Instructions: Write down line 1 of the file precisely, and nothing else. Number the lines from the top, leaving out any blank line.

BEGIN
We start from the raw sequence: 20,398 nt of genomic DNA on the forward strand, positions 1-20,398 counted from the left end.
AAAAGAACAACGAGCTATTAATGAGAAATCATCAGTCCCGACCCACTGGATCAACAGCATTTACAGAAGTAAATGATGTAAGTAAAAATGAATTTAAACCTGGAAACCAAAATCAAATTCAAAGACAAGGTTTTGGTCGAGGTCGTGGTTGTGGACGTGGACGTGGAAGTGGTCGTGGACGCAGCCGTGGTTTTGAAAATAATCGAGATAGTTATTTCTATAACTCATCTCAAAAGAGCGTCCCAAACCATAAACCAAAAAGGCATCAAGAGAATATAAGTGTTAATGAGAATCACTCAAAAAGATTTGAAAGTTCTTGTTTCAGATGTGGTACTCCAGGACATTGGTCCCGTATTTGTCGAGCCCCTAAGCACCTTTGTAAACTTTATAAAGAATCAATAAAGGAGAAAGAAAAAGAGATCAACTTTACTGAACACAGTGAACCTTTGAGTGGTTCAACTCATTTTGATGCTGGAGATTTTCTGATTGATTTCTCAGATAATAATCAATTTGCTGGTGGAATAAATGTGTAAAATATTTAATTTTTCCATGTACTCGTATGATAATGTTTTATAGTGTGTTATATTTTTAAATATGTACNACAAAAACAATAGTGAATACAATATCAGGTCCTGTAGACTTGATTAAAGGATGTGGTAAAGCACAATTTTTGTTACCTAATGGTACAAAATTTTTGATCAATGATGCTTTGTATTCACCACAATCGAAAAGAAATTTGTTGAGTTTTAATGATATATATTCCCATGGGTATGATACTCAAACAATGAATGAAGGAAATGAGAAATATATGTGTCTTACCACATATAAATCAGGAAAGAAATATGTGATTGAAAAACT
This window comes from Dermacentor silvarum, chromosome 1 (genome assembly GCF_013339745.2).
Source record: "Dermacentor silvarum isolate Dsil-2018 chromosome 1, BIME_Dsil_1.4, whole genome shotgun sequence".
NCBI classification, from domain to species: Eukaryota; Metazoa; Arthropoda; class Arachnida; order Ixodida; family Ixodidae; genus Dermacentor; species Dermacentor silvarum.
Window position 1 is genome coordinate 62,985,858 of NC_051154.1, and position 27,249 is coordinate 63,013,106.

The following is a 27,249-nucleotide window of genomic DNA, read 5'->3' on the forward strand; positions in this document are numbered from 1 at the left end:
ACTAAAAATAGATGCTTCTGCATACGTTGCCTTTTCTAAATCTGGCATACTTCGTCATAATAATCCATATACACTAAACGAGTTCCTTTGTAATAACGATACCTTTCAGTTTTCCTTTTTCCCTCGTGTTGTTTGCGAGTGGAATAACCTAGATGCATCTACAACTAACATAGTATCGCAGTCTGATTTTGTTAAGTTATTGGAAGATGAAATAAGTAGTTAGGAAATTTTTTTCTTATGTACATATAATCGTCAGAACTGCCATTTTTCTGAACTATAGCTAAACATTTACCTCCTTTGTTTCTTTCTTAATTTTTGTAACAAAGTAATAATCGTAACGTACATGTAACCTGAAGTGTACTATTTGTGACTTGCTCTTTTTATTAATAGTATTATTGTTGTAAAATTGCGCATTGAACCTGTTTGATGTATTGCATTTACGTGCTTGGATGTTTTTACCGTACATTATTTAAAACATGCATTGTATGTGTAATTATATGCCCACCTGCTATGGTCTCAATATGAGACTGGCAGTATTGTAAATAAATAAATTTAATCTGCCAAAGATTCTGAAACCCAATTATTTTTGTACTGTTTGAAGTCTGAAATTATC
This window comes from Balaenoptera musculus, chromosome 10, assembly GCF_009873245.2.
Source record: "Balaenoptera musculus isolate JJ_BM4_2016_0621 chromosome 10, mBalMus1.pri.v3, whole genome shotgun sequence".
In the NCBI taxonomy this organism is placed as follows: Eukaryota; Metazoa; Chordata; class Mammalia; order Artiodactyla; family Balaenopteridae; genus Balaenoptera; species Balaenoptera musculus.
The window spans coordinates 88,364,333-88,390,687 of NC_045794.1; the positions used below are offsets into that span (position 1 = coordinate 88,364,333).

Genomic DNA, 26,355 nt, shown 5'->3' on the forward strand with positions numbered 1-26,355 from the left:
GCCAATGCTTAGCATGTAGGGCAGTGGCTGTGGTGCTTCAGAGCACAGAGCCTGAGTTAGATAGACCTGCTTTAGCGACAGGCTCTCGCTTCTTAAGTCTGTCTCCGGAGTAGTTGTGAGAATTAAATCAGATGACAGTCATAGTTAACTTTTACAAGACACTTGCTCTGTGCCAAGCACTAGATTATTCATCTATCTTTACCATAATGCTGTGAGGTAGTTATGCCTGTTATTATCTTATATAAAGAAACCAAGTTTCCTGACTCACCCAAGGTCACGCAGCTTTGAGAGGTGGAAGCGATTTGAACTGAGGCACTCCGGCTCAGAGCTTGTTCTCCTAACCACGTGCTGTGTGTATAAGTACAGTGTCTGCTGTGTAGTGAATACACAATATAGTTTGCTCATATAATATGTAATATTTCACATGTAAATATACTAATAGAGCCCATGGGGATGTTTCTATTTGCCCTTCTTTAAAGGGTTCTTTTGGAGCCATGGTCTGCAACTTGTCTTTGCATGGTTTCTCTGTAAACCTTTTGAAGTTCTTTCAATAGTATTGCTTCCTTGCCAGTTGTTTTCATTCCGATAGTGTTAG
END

We start from the raw sequence: 20,398 nt of genomic DNA on the forward strand, positions 1-20,398 counted from the left end.